Richard Kalvar has spent more than 50 years stalking streets, bars, parks and parties, searching for the “magical” moment when composition, framing and subject align and an entire universe is created in a single frame. “When you take a photograph you’re extracting it from something bigger that is moving and is in 3D,” says Kalvar. “You’re giving this little isolated moment meaning and the meaning is not always very clear – it’s almost never very clear.”

I realised I didn’t have to follow the rules or show the world the way you’re supposed to show it

Richard Kalvar
© Richard Kalvar | Magnum Photos

Richard Kalvar was born in 1944 in Brooklyn, New York. He studyied English and American literature at Cornell University in the early 60s and it was an extended trip with a camera to Europe in 1966-1967 that made him decide to become a photographer.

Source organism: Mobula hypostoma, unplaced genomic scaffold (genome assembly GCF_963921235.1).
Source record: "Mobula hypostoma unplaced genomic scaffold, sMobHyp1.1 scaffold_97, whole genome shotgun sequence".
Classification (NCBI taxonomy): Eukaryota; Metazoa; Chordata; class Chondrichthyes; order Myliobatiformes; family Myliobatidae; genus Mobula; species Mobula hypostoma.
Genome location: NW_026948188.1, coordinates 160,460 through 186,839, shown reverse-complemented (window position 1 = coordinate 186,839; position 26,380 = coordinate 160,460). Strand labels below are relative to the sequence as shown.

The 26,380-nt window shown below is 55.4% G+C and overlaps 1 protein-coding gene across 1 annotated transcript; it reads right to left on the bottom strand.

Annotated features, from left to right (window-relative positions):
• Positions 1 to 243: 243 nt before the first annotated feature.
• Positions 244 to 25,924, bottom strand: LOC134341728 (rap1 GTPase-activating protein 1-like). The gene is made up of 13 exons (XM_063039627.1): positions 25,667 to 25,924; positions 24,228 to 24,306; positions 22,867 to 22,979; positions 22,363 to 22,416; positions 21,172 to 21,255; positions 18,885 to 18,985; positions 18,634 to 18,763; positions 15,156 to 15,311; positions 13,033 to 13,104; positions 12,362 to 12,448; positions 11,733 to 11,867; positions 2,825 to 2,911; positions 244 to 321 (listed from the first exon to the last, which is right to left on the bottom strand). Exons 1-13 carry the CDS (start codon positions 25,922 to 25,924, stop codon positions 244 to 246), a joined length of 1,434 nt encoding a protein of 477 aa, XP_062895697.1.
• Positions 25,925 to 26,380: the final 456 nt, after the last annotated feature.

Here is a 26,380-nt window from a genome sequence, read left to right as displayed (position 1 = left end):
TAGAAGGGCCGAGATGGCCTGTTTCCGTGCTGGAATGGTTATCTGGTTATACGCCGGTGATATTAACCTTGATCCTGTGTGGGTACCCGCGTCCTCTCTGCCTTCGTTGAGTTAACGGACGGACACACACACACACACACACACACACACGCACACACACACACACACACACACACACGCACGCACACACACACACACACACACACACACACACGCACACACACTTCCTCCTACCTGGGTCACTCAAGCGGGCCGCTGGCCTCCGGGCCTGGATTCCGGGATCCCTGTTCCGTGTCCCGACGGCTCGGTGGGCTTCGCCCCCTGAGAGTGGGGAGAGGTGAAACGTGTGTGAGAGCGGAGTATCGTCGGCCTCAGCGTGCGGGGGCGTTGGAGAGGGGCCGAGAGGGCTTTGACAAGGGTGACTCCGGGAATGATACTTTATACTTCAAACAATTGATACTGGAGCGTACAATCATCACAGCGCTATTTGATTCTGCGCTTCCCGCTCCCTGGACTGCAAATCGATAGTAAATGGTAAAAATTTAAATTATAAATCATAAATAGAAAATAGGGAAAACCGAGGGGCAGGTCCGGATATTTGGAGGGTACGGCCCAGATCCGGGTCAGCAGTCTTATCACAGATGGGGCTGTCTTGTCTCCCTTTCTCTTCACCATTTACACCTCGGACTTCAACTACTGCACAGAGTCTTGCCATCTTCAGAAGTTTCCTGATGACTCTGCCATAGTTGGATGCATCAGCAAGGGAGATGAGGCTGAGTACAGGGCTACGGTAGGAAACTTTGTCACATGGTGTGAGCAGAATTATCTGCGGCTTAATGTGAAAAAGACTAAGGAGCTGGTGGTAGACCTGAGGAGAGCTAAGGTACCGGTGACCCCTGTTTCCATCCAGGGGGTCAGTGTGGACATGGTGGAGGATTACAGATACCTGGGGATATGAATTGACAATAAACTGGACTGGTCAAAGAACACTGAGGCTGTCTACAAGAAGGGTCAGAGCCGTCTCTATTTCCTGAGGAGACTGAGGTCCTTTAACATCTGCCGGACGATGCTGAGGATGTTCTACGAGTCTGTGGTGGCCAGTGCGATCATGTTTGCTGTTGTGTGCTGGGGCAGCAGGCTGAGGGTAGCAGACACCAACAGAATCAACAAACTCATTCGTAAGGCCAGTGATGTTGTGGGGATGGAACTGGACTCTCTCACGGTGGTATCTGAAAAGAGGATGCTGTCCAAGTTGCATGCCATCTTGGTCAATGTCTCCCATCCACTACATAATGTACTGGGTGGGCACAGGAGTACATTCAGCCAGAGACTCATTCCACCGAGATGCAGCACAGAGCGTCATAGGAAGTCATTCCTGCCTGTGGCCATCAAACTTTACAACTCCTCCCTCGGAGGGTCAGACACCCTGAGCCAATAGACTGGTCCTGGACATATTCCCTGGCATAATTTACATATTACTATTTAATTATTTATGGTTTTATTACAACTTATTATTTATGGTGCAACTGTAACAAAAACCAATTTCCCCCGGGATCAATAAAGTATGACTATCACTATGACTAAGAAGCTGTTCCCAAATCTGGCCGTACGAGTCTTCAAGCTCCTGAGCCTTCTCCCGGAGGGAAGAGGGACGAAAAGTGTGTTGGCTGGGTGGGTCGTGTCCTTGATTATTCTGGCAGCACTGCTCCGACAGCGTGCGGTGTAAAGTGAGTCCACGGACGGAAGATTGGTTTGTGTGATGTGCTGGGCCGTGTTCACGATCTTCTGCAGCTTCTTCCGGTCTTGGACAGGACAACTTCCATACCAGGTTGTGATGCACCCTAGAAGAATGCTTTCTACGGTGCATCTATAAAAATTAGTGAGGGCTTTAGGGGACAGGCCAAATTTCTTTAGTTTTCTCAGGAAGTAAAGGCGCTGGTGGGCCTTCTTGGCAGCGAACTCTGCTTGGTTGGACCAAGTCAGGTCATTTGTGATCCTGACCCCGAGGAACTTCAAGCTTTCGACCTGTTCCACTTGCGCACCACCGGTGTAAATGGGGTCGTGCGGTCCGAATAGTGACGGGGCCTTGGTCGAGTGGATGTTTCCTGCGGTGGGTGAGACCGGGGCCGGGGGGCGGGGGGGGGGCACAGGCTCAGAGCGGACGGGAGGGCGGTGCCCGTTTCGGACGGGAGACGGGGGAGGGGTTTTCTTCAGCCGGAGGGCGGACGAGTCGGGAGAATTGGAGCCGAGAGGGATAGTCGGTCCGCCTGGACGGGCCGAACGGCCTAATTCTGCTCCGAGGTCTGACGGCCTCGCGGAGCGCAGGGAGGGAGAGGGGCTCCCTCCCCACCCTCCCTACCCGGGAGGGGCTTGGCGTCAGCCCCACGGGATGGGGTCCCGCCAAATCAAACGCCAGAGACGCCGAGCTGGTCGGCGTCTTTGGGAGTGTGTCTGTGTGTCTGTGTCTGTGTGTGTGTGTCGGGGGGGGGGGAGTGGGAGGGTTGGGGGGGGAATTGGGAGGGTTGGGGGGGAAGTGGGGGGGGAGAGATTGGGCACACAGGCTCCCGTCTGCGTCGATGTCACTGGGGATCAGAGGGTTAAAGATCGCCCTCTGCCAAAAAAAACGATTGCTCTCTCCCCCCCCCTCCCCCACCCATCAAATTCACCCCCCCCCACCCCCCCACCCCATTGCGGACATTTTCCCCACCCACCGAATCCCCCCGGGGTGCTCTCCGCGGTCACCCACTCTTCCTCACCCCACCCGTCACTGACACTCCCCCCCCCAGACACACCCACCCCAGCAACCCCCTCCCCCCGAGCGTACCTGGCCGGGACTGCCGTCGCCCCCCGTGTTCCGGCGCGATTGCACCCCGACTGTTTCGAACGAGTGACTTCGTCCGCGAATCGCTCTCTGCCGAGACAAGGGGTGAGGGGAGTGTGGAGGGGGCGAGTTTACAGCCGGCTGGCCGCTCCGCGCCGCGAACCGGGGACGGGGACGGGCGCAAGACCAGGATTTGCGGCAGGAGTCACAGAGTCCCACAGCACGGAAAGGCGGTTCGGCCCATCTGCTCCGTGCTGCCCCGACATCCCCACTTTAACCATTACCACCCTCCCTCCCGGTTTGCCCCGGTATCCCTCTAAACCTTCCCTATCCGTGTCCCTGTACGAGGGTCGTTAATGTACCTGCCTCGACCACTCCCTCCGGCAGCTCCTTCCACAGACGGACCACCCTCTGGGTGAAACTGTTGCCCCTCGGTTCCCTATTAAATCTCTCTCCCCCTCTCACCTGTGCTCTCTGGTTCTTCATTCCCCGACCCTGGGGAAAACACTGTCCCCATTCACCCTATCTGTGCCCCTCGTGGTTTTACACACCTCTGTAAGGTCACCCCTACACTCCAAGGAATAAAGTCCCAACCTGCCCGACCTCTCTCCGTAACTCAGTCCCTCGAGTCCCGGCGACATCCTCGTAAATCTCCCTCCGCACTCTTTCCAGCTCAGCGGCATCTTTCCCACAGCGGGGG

Since then, he has covered a diverse range of political and social subjects around the world, from miners’ strikes in England to politics in the US and France, the death of Pope Paul VI in Rome, hobos riding freight trains in America, portraits of Japan, Turkey and Italy, the difficulty of farming in Brittany, and much more. But it is his iconic street photography work has been the most important continuous thread throughout his 50-year career, culminating in the retrospective book and exhibition, Earthlings (2007).

Kalvar joined Magnum as an associate member in 1975, and became a full member two years later. He has lived in Paris since the ‘70s.

© Richard Kalvar | Magnum Photos

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